Discounts for law-breaking politicians
As the state struggles with a massive budget crisis, as the CTA crumbles for lack of funds and schools are forced to borrow money the state should have appropriated by now, name one state agency that regularly tries to cut the penalties they assess law breakers? Ladies and gentlemen, we give you: the State Board of Elections.
Funny, that in this case the law breakers are all political committees.
Late last week, the Sun-Times reported that a campaign fund for Cook County Board President Todd Stroger, facing a quarter million dollars in fines, is likely to see that penalty amount reduced by 90%. It's frustrating enough that the State Board of Elections is, alone among cash-strapped state agencies, determined to slash fees and penalties for violations of state laws to the lowest possible legal amount. Even more galling is Stroger for President's argument for an even lower penalty.
Stroger for President's penalties result from the failure to report donations received in the 30 days before the 2006 General Election. The law requires that PACs report donations of more than $500 received within the last 30 days before an election within two business days. These A-1 reports let voters know where candidates are drawing financial support in the final days before voting, when candidates are most eager to raise cash, and donors are best positioned to extract promises in return.
The staff at the State Board of Elections determined that Friends of Todd H Stroger for President failed to report an astounding 78 donations -- totaling more than a quarter of a million dollars -- as required by law. The penalty for failing to report those donations can be, by statute, as much as 100%. Statute outlines these criteria for the Board to consider when setting the fine:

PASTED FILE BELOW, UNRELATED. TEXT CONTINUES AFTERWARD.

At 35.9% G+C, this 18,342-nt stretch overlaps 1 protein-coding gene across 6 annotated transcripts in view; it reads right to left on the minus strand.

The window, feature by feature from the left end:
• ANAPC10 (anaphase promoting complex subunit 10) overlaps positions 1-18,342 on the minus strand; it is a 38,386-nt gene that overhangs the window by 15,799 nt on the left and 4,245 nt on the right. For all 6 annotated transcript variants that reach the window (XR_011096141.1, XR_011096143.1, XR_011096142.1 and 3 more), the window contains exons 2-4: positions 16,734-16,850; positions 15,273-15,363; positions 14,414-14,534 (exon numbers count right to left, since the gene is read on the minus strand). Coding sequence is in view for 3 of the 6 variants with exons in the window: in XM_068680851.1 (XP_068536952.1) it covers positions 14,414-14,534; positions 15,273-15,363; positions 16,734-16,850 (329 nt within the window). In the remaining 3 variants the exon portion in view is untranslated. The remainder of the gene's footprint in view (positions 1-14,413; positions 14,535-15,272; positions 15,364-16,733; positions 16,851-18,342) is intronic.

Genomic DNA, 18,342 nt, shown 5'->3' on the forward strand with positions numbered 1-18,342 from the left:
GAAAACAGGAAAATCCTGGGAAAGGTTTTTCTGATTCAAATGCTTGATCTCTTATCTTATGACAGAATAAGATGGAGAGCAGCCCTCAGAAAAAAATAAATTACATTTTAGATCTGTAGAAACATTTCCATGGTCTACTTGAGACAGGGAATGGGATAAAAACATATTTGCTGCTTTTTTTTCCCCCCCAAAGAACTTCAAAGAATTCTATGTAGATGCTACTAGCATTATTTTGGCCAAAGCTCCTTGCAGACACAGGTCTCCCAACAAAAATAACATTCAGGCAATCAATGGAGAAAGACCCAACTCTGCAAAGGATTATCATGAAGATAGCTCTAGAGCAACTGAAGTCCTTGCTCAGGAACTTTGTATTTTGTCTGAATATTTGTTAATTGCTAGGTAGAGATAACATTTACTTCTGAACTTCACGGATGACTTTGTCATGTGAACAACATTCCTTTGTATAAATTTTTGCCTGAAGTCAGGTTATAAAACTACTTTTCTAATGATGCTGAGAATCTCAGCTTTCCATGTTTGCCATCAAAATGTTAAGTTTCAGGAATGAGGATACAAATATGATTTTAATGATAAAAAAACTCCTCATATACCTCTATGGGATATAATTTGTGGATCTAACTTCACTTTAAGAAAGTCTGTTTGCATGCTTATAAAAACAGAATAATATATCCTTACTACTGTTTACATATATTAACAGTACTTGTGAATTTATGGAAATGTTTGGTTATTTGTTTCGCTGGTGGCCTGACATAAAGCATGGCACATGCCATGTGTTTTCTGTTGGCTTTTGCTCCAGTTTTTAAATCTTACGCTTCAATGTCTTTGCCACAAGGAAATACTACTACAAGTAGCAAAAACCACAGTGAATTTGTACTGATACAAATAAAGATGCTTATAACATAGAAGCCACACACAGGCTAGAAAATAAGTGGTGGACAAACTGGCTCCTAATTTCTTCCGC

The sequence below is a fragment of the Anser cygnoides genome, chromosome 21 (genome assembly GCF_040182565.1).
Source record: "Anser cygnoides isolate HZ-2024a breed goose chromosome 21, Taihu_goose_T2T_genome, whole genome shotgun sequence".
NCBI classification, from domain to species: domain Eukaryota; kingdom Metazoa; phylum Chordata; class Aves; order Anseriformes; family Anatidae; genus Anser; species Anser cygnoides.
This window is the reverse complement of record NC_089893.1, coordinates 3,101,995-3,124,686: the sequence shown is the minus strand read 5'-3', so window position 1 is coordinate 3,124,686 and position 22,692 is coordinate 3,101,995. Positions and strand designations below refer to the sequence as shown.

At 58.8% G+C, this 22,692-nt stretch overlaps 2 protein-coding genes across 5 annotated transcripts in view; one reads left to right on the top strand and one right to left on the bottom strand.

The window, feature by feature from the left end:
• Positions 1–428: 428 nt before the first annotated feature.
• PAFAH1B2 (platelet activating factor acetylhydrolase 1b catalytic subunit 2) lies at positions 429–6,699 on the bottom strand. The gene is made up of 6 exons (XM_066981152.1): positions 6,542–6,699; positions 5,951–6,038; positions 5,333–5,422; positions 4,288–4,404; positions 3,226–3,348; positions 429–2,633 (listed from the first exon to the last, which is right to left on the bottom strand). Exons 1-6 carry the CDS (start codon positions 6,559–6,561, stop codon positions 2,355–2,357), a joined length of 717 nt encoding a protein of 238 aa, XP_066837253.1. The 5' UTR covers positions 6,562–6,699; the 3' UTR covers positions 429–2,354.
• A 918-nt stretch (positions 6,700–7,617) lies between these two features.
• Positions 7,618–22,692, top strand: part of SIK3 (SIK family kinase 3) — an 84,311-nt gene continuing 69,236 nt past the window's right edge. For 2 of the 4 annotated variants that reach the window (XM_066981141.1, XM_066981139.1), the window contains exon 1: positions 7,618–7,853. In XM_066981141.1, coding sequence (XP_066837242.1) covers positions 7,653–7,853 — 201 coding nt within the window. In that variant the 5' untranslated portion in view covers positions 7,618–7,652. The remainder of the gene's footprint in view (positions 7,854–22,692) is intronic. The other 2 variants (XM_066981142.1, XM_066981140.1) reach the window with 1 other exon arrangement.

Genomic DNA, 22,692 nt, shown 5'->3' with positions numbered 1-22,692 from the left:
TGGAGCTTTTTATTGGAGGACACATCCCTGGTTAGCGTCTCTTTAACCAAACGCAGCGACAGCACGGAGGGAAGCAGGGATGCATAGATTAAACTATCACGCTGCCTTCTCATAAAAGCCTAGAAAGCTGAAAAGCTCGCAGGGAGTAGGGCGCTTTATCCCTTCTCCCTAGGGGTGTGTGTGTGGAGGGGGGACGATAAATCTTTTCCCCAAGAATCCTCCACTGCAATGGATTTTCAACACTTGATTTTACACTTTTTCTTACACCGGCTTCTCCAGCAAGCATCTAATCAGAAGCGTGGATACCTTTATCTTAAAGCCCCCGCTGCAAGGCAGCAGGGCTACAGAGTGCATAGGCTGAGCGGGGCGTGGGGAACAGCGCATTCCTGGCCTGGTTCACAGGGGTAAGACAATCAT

(1) whether in the Board's opinion the violation was committed inadvertently, negligently, knowingly, or intentionally
(2) the number of days the contribution was reported late; and
(3) past violations of [the Election Code].
In practice, however, the Board has almost always assessed penalties of 10% of the unreported donation -- the bare minimum allowed by law. No matter whether the violation as intentional, no matter how late the contributions were reported; indeed, without any apparent regard for the criteria set in statute. The Board’s consistent practice to reduce the penalty to the smallest possible amount runs counter the evaluation that statute directs the Board to undertake.
Now comes the Stroger for President committee, arguing that even 10% is too high. We cannot fault their attorney for making an argument in defense of his client; that’s the lawyer’s job, after all, and who wouldn't want to pay less for breaking the law? But we can fault the Board for encouraging PACs to discount the seriousness of this violation. Setting penalties at the very lowest end of the statutory range regardless of the reasons for the violation has now encouraged PACs to try to jawbone them down even lower. The Board's pattern of routinely giving political committees breaks no other agency would give to the general public fosters the sense that these public disclosure rules don't really matter.
Obviously, we think the Board should reject Stroger for President’s arguments and assess penalties on the entire amount of non-reported contributions. The Board should also rethink their practice of automatically cutting penalties to 10%. Telling candidates that a violation will cost only 10% may encourage willful hiding of potentially troublesome donations. If disclosure means anything, if the public's right to know is to have any meaning in the context of an election, the Board needs to set real standards and assess penalties commensurate with the scope of the violation.